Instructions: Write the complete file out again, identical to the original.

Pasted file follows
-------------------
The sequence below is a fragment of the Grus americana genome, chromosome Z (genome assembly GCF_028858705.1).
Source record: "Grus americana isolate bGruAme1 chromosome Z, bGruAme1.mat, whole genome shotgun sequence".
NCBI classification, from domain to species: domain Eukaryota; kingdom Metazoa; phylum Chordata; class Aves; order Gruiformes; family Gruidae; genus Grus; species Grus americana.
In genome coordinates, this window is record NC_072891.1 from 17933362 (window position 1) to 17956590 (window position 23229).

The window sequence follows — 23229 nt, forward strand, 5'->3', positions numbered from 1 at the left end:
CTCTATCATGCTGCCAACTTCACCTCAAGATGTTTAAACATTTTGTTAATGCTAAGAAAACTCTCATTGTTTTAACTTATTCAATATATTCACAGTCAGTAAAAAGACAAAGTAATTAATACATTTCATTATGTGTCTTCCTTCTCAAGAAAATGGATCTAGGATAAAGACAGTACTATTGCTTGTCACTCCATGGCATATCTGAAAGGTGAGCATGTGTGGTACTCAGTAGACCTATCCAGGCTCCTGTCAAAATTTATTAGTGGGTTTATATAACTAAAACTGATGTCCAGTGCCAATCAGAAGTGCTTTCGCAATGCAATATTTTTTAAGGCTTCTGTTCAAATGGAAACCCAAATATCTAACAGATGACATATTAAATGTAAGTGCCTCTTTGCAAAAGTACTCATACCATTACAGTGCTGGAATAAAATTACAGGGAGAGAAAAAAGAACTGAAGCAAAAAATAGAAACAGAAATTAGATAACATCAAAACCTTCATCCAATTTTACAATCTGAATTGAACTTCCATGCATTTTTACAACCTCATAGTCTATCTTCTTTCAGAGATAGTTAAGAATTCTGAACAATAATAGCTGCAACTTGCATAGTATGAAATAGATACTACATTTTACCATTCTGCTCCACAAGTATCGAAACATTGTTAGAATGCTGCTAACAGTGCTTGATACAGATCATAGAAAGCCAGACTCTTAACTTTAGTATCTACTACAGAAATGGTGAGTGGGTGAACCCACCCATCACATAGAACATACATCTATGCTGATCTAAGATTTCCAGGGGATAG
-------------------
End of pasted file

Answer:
The sequence below is a fragment of the Grus americana genome, chromosome Z (genome assembly GCF_028858705.1).
Source record: "Grus americana isolate bGruAme1 chromosome Z, bGruAme1.mat, whole genome shotgun sequence".
NCBI classification, from domain to species: domain Eukaryota; kingdom Metazoa; phylum Chordata; class Aves; order Gruiformes; family Gruidae; genus Grus; species Grus americana.
In genome coordinates, this window is record NC_072891.1 from 17933362 (window position 1) to 17956590 (window position 23229).

The window sequence follows — 23229 nt, forward strand, 5'->3', positions numbered from 1 at the left end:
CTCTATCATGCTGCCAACTTCACCTCAAGATGTTTAAACATTTTGTTAATGCTAAGAAAACTCTCATTGTTTTAACTTATTCAATATATTCACAGTCAGTAAAAAGACAAAGTAATTAATACATTTCATTATGTGTCTTCCTTCTCAAGAAAATGGATCTAGGATAAAGACAGTACTATTGCTTGTCACTCCATGGCATATCTGAAAGGTGAGCATGTGTGGTACTCAGTAGACCTATCCAGGCTCCTGTCAAAATTTATTAGTGGGTTTATATAACTAAAACTGATGTCCAGTGCCAATCAGAAGTGCTTTCGCAATGCAATATTTTTTAAGGCTTCTGTTCAAATGGAAACCCAAATATCTAACAGATGACATATTAAATGTAAGTGCCTCTTTGCAAAAGTACTCATACCATTACAGTGCTGGAATAAAATTACAGGGAGAGAAAAAAGAACTGAAGCAAAAAATAGAAACAGAAATTAGATAACATCAAAACCTTCATCCAATTTTACAATCTGAATTGAACTTCCATGCATTTTTACAACCTCATAGTCTATCTTCTTTCAGAGATAGTTAAGAATTCTGAACAATAATAGCTGCAACTTGCATAGTATGAAATAGATACTACATTTTACCATTCTGCTCCACAAGTATCGAAACATTGTTAGAATGCTGCTAACAGTGCTTGATACAGATCATAGAAAGCCAGACTCTTAACTTTAGTATCTACTACAGAAATGGTGAGTGGGTGAACCCACCCATCACATAGAACATACATCTATGCTGATCTAAGATTTCCAGGGGATAG